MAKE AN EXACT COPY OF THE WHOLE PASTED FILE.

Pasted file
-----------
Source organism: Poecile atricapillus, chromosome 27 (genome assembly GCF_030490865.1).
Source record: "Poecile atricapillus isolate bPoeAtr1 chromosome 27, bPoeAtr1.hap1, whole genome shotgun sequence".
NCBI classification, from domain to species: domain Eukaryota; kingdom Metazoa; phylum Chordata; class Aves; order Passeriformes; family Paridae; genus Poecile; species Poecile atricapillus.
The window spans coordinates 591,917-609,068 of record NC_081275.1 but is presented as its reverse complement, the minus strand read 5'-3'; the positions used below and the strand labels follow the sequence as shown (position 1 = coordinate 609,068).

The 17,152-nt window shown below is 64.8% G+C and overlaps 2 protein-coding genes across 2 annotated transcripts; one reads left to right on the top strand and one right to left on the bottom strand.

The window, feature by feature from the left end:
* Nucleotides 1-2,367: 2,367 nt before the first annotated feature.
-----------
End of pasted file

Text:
Source organism: Poecile atricapillus, chromosome 27 (genome assembly GCF_030490865.1).
Source record: "Poecile atricapillus isolate bPoeAtr1 chromosome 27, bPoeAtr1.hap1, whole genome shotgun sequence".
NCBI classification, from domain to species: domain Eukaryota; kingdom Metazoa; phylum Chordata; class Aves; order Passeriformes; family Paridae; genus Poecile; species Poecile atricapillus.
The window spans coordinates 591,917-609,068 of record NC_081275.1 but is presented as its reverse complement, the minus strand read 5'-3'; the positions used below and the strand labels follow the sequence as shown (position 1 = coordinate 609,068).

The 17,152-nt window shown below is 64.8% G+C and overlaps 2 protein-coding genes across 2 annotated transcripts; one reads left to right on the top strand and one right to left on the bottom strand.

The window, feature by feature from the left end:
* Nucleotides 1-2,367: 2,367 nt before the first annotated feature.